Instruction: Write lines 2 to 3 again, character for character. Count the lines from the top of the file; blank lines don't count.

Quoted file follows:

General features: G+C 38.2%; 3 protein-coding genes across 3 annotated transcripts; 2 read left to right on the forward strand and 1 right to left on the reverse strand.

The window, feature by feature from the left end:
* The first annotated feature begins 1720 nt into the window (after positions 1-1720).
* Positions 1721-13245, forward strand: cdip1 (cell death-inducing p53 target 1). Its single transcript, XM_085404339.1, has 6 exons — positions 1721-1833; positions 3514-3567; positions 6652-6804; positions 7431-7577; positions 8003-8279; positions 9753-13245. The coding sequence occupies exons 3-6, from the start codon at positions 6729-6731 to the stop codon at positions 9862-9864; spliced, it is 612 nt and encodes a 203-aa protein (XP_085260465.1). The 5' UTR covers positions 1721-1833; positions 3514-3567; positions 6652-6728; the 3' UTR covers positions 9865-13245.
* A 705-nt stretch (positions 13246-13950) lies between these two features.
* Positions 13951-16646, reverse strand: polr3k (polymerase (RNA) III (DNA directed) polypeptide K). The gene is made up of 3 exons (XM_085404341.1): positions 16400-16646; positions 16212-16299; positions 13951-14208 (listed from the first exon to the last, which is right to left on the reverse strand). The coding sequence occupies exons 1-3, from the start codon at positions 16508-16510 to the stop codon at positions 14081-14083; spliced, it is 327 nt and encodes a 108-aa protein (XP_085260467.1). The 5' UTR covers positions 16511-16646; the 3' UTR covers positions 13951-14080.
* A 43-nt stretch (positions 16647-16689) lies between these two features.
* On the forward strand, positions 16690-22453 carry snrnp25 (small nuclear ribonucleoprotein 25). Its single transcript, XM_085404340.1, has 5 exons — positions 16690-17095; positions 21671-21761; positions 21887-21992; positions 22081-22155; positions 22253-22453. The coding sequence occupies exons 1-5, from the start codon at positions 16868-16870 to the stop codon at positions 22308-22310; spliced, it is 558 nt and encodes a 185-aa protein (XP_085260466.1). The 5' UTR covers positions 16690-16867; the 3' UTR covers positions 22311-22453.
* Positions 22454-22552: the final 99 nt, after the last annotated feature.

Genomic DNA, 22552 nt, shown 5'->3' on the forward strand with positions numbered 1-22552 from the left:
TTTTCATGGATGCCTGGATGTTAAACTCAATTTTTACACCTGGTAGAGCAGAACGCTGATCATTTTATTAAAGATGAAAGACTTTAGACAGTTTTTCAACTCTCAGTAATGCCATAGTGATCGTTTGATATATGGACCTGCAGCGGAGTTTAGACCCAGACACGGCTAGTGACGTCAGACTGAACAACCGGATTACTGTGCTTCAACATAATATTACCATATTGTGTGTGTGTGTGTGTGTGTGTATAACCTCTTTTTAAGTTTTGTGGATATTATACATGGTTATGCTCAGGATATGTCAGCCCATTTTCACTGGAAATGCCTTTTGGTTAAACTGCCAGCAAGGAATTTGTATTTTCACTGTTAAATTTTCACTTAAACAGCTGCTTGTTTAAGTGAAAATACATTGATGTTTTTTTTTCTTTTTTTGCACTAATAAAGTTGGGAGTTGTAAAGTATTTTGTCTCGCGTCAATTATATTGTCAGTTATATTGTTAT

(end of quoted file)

The window, feature by feature from the left end:
* The first annotated feature begins 1720 nt into the window (after positions 1-1720).